The cows kicked back into high gear today, delivering 7 new calves so far.  Six of them accomplished their task without any fanfare.  One, however, was another of the two-year-olds who needed a little help getting the job done. 

I logged a couple of hours of horseback time checking the calves and bringing in the heifer bunch for another sort.  There were nine head yet to calve among those heifers – four of them went into the heavy bunch, and five went to the outside cow bunch.  That leaves only the yearling heifers in that field, and now I can begin throwing pairs out with them where they have plenty of room to spread out on clean ground.

As we ate supper I could see another cow in active labor.  A check just before dark showed a new wet calf wobbling around looking for an udder.  His mother was considerate enough to bear him on an island of straw, giving him the advantage of insulation from the heat-sapping wet snow.  It may get down to twenty degrees tonight, but with an attentive mother he’ll do fine.

My goal is for two-thirds of the cows to have been bred in their first heat cycle.  I’ve only been calving from my bulls for two weeks now and already have over half the calves on the ground – it looks like I’m on track to accomplish that goal.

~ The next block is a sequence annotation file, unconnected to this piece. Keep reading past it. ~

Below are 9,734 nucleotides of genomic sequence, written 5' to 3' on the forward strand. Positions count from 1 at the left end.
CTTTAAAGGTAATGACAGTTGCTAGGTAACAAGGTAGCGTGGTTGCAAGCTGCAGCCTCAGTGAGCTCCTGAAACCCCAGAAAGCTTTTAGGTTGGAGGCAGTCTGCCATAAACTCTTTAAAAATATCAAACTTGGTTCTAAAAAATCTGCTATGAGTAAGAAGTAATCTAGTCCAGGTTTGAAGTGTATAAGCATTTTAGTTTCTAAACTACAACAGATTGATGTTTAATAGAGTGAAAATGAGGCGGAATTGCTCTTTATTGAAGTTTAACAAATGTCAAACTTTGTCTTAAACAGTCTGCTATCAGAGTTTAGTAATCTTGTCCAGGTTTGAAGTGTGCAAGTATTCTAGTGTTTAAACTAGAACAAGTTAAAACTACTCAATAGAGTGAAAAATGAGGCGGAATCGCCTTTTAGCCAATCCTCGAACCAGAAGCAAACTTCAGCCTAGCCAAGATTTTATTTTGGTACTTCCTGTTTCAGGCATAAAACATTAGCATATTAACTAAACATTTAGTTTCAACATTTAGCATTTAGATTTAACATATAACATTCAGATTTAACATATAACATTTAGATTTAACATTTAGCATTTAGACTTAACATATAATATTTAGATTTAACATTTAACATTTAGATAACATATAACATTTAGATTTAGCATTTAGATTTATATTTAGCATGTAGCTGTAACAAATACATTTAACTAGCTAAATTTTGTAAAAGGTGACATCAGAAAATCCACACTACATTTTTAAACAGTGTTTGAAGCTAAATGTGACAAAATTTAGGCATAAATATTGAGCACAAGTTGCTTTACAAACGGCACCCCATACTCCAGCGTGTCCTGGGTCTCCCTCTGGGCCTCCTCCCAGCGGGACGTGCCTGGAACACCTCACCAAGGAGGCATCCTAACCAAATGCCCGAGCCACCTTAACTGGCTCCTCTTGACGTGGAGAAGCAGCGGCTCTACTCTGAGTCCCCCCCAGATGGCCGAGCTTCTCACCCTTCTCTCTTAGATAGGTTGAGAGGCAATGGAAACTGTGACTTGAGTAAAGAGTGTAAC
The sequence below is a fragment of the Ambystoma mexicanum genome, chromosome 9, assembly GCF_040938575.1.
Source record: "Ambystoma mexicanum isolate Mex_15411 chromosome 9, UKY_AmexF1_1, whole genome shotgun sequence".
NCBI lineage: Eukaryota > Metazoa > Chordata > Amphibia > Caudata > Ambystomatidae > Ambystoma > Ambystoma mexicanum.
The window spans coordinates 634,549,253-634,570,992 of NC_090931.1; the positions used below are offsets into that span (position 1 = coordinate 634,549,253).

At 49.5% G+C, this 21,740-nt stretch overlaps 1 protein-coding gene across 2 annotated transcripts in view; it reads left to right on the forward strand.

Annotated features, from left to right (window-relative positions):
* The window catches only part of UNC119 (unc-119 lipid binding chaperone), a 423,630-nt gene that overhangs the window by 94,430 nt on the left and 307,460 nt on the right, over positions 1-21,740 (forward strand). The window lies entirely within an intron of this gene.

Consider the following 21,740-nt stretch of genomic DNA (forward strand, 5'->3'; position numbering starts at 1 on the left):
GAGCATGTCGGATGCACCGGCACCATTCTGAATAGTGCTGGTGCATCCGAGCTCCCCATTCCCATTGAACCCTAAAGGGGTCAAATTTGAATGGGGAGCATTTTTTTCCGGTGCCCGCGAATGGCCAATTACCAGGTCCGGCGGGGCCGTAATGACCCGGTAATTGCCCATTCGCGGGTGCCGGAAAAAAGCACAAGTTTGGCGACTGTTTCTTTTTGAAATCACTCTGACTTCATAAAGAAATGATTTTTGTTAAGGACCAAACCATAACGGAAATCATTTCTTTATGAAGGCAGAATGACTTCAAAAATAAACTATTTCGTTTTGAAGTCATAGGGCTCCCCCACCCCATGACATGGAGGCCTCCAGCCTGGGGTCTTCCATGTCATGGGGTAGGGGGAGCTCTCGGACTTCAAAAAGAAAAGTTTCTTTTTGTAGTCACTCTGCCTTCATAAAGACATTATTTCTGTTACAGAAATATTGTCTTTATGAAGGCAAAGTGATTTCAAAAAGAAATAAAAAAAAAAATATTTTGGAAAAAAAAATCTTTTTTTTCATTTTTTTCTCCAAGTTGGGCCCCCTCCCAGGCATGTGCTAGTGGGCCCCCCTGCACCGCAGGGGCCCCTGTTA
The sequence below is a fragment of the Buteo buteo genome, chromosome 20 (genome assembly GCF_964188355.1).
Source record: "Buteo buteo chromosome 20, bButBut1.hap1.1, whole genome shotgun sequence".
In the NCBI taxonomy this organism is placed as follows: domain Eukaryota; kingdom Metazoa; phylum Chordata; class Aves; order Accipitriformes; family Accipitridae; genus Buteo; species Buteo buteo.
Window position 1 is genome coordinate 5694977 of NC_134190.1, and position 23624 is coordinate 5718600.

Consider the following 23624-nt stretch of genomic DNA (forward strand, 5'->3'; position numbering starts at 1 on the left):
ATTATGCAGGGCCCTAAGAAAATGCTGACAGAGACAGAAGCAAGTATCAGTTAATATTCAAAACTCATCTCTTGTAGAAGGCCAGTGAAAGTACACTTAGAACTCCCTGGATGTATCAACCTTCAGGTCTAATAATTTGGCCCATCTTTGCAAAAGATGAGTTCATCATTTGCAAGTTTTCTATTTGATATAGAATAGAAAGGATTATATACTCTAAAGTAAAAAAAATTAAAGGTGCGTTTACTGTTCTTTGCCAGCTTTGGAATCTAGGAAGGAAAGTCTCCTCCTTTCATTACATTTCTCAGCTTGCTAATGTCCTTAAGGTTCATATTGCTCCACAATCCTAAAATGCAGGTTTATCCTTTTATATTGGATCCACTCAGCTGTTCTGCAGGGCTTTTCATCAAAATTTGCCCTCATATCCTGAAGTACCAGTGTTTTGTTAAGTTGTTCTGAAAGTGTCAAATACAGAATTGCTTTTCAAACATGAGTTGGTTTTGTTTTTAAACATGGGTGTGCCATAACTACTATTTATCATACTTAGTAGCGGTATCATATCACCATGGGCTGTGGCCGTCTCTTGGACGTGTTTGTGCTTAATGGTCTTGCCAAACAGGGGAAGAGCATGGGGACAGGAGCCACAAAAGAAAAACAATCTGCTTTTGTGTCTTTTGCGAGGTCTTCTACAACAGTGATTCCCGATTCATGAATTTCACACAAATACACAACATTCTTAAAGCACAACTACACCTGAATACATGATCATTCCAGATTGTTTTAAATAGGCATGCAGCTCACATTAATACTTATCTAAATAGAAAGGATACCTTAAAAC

Wednesday, March 23, 2011


Whew!  What a day!

There had been an ominous cloud in the northeast at dark, but there were still stars shining in the south.  By morning there was 8” of fresh snow.

The temperature was sitting right on 30 and there was only a slight breeze.  I put on both sets of tire chains before I pulled the pickup out of the quonset.  But traction wasn’t so much of an issue this morning as was visibility.  While such features as trees and fences were easily recognizable, the heavy blanket of snow covered all of the rocks and ditches, and the steady snow made navigation through the fields fraught with peril.

The West Boulder valley is aptly named – there are rocks everywhere.  The roads and trails through the fields wind around to miss the worst of the rocks, and these trails were now completely obscured.

I felt my way through the snow to feed the first bunch of cattle and found one big rock rounding the end of a ridge.  I knew it was somewhere nearby, and was going slow enough to stop quickly and alter course.